Throwing stones

Posted in Reading (as a writer), Writing on June 23rd, 2011 by dylan

This post appeared on Andrew’s Book Club during Short Story Month–May, 2011. I’m reposting (with revision) in June because that’s how slowly this blog moves.

FIRST get your character up a tree. Then throw stones at him.

Who said that first? I’ve been repeating it for years. I’d tattoo it up one arm and down the other if it would make my stories as trouble-filled as “Virgins,” the opening story in Danielle Evans’s debut collection, Before You Suffocate Your Own Fool Self. It first ran in the Paris Review, then was selected for Best American Short Stories 2008.

Tree, stones:


Two Mount Vernon girls, Erica and Jasmine, lie to their mothers and take their cousins’ I.D.s to go clubbing in New York City. They also bring Michael, their friend and guardian angel. He keeps trouble, in the form of other guys, away.

Erica likes a good time but she’s not rushing to grow up. Whereas Jasmine’s been lugging a suitcase of anger and hurt for months, since a friend of Michael’s took her virginity and ditched her.

Here is the difference between Erica and Jasmine: Early in the story, at a movie theatre, they spot the guy who deflowered Jasmine. He’s got both hands deep in the hair of his new girlfriend and they’re kissing–deeply, intensely and in the middle of a crowded theatre lobby. Jasmine demands,

“When are we going to be that kind of girl?”

And Erica says,

“What, the stupid kind?”

At the club in Manhattan, the bouncer waves the girls in but turns Michael away cold. (This was the base of the tree, for me: two underage girls stranded in an adult club without their protector, Erica feeling, then burying, her anxiety.)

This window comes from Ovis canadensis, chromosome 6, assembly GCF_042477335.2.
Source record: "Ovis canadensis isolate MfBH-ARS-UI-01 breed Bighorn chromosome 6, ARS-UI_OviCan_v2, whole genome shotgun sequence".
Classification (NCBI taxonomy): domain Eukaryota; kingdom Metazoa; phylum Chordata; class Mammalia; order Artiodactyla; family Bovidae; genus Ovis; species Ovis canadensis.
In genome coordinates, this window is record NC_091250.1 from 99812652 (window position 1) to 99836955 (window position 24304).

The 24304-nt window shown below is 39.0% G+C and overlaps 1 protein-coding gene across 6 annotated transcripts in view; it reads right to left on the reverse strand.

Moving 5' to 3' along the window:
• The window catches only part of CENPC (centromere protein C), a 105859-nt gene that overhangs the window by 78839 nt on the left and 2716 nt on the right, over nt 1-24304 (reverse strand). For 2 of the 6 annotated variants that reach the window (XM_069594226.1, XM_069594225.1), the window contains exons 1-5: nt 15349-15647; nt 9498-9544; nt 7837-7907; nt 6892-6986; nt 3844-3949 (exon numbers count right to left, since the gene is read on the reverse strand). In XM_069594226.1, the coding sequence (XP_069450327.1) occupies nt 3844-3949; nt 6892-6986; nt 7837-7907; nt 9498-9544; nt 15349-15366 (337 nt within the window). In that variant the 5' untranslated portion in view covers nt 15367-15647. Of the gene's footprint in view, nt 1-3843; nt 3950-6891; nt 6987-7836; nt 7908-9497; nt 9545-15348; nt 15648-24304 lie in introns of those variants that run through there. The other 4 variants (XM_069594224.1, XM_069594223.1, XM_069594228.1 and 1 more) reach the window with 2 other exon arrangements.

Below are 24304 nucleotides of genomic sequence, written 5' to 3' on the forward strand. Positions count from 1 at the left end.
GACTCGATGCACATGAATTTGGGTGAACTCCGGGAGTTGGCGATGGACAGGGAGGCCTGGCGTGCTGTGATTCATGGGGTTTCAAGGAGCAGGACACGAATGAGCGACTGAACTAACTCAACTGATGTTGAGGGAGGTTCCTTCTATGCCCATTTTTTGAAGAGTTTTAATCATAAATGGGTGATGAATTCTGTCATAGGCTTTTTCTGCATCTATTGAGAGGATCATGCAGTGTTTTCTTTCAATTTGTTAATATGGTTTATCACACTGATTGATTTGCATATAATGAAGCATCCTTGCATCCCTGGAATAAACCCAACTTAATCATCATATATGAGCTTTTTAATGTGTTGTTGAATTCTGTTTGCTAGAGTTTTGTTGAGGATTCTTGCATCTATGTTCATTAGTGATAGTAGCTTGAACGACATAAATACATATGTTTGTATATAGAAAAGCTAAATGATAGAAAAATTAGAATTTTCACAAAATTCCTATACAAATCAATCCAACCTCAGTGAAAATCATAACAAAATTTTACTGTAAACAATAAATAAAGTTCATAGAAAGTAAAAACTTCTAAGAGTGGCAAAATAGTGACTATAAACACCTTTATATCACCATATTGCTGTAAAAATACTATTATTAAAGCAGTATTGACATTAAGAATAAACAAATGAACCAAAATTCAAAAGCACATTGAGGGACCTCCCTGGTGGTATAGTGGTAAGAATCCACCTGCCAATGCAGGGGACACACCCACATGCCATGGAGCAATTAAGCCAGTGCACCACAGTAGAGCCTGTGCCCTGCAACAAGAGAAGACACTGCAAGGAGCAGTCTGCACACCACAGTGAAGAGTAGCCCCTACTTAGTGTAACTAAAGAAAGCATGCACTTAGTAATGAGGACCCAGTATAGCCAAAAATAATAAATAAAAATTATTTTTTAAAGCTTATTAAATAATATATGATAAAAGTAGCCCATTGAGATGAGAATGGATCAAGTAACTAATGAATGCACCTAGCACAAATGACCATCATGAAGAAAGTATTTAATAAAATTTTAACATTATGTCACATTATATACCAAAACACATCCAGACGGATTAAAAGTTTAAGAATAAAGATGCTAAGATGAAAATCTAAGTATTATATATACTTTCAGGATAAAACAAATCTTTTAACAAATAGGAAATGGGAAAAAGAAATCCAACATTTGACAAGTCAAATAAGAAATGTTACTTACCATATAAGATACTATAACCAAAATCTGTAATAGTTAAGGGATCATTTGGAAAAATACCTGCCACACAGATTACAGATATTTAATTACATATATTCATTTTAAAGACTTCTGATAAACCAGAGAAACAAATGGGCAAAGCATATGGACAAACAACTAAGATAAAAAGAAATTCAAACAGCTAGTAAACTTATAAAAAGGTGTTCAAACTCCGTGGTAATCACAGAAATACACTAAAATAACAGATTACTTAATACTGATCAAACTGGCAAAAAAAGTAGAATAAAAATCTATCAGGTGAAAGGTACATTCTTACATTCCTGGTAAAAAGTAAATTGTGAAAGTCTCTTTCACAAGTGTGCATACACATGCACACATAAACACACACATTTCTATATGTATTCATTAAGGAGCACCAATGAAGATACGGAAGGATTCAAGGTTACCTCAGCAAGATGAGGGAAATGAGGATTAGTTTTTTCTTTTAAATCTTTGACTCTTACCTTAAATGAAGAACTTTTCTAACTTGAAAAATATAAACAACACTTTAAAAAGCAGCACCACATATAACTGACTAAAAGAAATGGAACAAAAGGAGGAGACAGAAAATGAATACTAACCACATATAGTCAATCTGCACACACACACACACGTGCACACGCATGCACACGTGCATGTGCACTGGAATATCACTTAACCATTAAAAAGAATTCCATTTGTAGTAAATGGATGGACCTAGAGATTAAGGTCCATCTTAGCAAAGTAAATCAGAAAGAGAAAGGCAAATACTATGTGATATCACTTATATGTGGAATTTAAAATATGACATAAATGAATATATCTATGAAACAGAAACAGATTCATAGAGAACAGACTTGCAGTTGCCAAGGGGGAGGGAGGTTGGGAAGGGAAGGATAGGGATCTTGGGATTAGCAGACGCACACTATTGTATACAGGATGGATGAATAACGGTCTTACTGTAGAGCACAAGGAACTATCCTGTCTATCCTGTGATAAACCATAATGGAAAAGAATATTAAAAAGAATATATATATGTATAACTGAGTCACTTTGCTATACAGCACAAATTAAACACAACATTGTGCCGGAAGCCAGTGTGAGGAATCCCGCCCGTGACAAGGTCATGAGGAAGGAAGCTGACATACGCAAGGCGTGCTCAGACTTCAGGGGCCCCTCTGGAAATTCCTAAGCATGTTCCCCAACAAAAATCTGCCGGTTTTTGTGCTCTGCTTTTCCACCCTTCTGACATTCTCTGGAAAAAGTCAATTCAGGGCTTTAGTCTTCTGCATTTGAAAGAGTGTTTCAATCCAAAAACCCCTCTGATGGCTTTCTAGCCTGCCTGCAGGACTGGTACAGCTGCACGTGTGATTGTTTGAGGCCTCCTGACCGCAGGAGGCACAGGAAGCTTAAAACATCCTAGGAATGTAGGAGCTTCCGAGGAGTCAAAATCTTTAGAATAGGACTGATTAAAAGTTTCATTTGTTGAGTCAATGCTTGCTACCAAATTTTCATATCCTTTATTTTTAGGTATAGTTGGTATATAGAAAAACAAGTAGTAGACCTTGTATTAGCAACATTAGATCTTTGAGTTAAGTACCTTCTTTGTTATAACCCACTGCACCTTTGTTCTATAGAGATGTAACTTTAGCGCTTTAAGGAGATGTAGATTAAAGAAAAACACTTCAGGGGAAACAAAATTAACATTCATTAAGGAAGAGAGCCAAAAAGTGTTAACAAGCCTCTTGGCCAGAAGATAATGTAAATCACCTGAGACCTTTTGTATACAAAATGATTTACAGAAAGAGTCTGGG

They dance—sexually, grinding—with men who come up behind them. Then they hit the bar. Erica pretends to be a college student. It’s mobbed; they get separated. (Stranded again, she’s higher up the tree.) Erica pretends to be a record store clerk, then a newspaper photographer, letting men buy her drinks.

Eventually, she finds Jasmine flirting with four men, bombed.

We’re going to an after party, Jasmine says. In the Bronx.

Alarmed, Erica says no, but things happen too fast. Someone has an arm around her. The valet brings a car around and the men get in. Jasmine sits on someone’s lap and drapes her arms around his neck. (Erica, high in the tree, is afraid to leave Jasmine.)

With seconds to make up her mind, she squeezes into the backseat.

(She’s now so far up the tree she seems stuck—indeed, she’s in a crucible–at which point the writer needs the guts to pick up a slingshot.)

Jasmine tongue-kisses the guy whose lap she’s on, escalating the situation as the car speeds toward the Bronx. (Stone.)

The man sitting shotgun informs Erica that she has an “attitude problem,” making clear that the balance of power has further slipped. (Stone.)

The man says,

“Y’all are probably virgins, aren’t you?”

–intimating that the evening is far, far out of the girls’ hands. (Stone.)

Jasmine retorts,

“Like hell we are.”

–signing away whatever may have been left of Erica’s autonomy. (Stone.)

And Jasmine’s lying; Erica’s a virgin. But in a sense, so is Jasmine; she’s a naïf when it comes to trouble this ugly, and innocence is what she’ll lose tonight.

They park outside an apartment building near a bodega. They enter a lobby, then an elevator. (Skull-cracking stone.)

Someone presses eight. (Stone.)

Erica considers an act of violence, about hitting Jasmine or pulling her guy off of her.

The doors open on five.

Evans stops time for the critical seconds the door is open. Here’s Erica, in those seconds:

There was nobody standing there and I kept waiting for the thing that would stop us, and then I thought, Nothing will stop this but me.

And she bolts.

(Stone for Jasmine, now alone: Will she be gang-raped? Will it be brutal? Will they let her go?)

Erica runs down the stairwell and out to the bodega. She calls Michael. It’s two-thirty in the morning. A lesser writer might resolve the tension here, but Evans throws a final stone, forcing Erica to one more decision.

I love how the story left me cleaved at the end. Weeks after reading I’m still halfway down a staircase in the Bronx, late at night, relieved to be free—yet also trapped in an apartment with Jasmine, hearing the lock click and the men laugh.

Tree, stones.

I’m grateful to be reminded:

Throw hard.